mid-14c., drounen, "to roar, bellow;" c. 1500, "to give forth a monotonous and unvaried tone, hum, or buzz," imitative (see drone (n.)). In modern times it often is the characteristic sound of airplane engines. Meaning "speak in a dull, monotonous tone" is from 1610s. Related: Droned; droning.
also intitle, late 14c., "to give a title to a chapter, book, etc.," from Anglo-French entitler, Old French entiteler "entitle, call" (Modern French intituler), from Late Latin intitulare "give a title or name to," from in- "in" (from PIE root *en "in") + titulus "title" (see title (n.)).
Meaning "to bestow (on a person) a rank or office" is mid-15c. Sense of "to give (someone) 'title' to an estate or property," hence to give that person a claim to possession or privilege, is mid-15c.; this now is used mostly in reference to circumstances and actions. Related: Entitled; entitling.
slang for "nothing," 1933 (Hemingway), from Spanish nada "nothing," from Latin (res) nata "small, insignificant thing," literally "(thing) born," from natus, past participle of nasci "to be born" (Old Latin gnasci), from PIE root *gene- "give birth, beget."
First in Hemingway's "A Clean, Well-Lighted Place," set in a Spanish cafe, in which the word figures largely:
What did he fear? It was not fear or dread. It was nothing that he knew too well. It was all a nothing and a man was nothing too. It was only that and light was all it needed and a certain cleanness and order. Some lived it and never felt it but he knew it all was nada y pues nada y nada y pues nada. Our nada who art in nada, nada be thy name thy kingdom nada thy will be nada in nada as it is in nada. Give us this nada our daily nada and nada us our nada as we nada our nadas and nada us not into nada but deliver us from nada; pues nada. Hail nothing full of nothing, nothing is with thee.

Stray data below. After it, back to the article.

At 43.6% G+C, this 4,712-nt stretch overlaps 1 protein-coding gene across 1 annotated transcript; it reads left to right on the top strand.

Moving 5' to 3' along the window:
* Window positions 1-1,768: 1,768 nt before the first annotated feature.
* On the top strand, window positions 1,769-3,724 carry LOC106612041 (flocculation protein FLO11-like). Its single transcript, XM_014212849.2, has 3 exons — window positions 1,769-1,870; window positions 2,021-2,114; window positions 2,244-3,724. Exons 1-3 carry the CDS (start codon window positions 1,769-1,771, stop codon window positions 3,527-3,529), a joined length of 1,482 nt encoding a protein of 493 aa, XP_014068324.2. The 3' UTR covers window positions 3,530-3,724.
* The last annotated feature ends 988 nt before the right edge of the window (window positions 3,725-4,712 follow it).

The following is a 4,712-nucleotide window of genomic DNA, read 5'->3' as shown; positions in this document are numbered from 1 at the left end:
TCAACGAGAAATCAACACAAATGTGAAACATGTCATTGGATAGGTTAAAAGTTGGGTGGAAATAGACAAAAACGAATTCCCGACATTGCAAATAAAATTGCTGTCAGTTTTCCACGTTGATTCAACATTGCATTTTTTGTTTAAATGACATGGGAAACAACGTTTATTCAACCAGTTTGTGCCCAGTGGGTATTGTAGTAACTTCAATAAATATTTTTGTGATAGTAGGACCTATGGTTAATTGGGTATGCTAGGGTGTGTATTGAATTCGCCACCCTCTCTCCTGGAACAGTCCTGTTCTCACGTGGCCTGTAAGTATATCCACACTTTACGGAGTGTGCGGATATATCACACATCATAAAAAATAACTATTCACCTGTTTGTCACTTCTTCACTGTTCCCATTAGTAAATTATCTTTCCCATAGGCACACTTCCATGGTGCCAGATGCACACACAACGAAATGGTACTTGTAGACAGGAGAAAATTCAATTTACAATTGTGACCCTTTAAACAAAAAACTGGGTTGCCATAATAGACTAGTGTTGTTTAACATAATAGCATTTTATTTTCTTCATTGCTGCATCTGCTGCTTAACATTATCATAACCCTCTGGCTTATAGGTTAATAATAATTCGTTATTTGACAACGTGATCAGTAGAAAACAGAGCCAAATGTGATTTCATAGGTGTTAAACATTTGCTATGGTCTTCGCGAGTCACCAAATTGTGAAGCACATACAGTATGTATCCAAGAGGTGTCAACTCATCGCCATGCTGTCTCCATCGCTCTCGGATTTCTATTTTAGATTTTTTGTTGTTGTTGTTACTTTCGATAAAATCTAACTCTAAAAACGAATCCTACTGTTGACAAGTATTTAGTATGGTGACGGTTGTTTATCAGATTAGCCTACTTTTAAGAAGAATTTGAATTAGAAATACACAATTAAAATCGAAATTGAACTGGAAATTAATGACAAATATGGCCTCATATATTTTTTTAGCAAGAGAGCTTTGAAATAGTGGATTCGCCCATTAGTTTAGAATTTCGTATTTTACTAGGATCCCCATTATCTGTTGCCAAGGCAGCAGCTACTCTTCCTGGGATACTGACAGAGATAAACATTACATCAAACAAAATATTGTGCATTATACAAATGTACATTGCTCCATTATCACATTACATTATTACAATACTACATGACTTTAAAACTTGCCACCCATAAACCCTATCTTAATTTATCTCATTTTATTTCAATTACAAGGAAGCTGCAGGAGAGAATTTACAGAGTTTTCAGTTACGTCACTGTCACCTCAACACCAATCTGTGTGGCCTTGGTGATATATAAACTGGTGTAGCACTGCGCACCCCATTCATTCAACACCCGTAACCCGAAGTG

"characterized by being given or presented," especially "vested or vesting by donation," 1550s, from Latin donativus, from donare "give as a gift" (from PIE root *do- "to give"). As a noun, "a gift or present," from mid-15c.
an erroneous word that, etymologically, means the opposite of what it is used to express; probably a blend of irrespective and regardless, and perhaps inspired by the colloquial use of the double negative as an emphatic. Attested from at least 1870s (e.g. "Portsmouth Times," Portsmouth, Ohio, U.S.A., April 11, 1874: "We supported the six successful candidates for Council in the face of a strong opposition. We were led to do so because we believed every man of them would do his whole duty, irregardless of party, and the columns of this paper for one year has [sic] told what is needed.").
late 14c., "of or pertaining to birthdays;" mid-15c., "of or pertaining to one's birth," from Latin natalis "pertaining to birth or origin," from natus, past participle of nasci "to be born" (Old Latin gnasci), from PIE root *gene- "give birth, beget." It is the learned form of Noel, which was the French vernacular word.